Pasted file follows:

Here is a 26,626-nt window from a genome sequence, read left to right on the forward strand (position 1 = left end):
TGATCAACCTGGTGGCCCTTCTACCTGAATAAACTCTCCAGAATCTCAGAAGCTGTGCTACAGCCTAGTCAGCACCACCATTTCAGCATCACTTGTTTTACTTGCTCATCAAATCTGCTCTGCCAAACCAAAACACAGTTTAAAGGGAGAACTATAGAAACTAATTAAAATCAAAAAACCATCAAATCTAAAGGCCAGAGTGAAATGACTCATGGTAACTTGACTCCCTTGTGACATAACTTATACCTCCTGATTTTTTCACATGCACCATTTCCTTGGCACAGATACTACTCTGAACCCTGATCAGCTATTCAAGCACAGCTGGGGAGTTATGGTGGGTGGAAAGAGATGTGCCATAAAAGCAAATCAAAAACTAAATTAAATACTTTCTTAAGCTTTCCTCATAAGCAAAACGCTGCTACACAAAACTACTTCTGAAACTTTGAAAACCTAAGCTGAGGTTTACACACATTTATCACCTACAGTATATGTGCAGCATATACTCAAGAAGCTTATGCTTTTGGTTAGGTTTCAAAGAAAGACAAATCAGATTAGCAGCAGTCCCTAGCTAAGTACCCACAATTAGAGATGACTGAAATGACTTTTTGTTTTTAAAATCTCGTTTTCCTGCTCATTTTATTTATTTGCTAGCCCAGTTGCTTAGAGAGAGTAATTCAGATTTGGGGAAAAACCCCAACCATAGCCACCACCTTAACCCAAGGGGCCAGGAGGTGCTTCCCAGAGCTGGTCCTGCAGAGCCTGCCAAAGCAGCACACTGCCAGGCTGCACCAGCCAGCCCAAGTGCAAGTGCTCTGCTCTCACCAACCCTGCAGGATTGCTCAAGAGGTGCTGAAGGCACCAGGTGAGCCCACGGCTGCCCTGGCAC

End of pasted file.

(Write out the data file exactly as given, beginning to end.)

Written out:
Here is a 26,626-nt window from a genome sequence, read left to right on the forward strand (position 1 = left end):
TGATCAACCTGGTGGCCCTTCTACCTGAATAAACTCTCCAGAATCTCAGAAGCTGTGCTACAGCCTAGTCAGCACCACCATTTCAGCATCACTTGTTTTACTTGCTCATCAAATCTGCTCTGCCAAACCAAAACACAGTTTAAAGGGAGAACTATAGAAACTAATTAAAATCAAAAAACCATCAAATCTAAAGGCCAGAGTGAAATGACTCATGGTAACTTGACTCCCTTGTGACATAACTTATACCTCCTGATTTTTTCACATGCACCATTTCCTTGGCACAGATACTACTCTGAACCCTGATCAGCTATTCAAGCACAGCTGGGGAGTTATGGTGGGTGGAAAGAGATGTGCCATAAAAGCAAATCAAAAACTAAATTAAATACTTTCTTAAGCTTTCCTCATAAGCAAAACGCTGCTACACAAAACTACTTCTGAAACTTTGAAAACCTAAGCTGAGGTTTACACACATTTATCACCTACAGTATATGTGCAGCATATACTCAAGAAGCTTATGCTTTTGGTTAGGTTTCAAAGAAAGACAAATCAGATTAGCAGCAGTCCCTAGCTAAGTACCCACAATTAGAGATGACTGAAATGACTTTTTGTTTTTAAAATCTCGTTTTCCTGCTCATTTTATTTATTTGCTAGCCCAGTTGCTTAGAGAGAGTAATTCAGATTTGGGGAAAAACCCCAACCATAGCCACCACCTTAACCCAAGGGGCCAGGAGGTGCTTCCCAGAGCTGGTCCTGCAGAGCCTGCCAAAGCAGCACACTGCCAGGCTGCACCAGCCAGCCCAAGTGCAAGTGCTCTGCTCTCACCAACCCTGCAGGATTGCTCAAGAGGTGCTGAAGGCACCAGGTGAGCCCACGGCTGCCCTGGCAC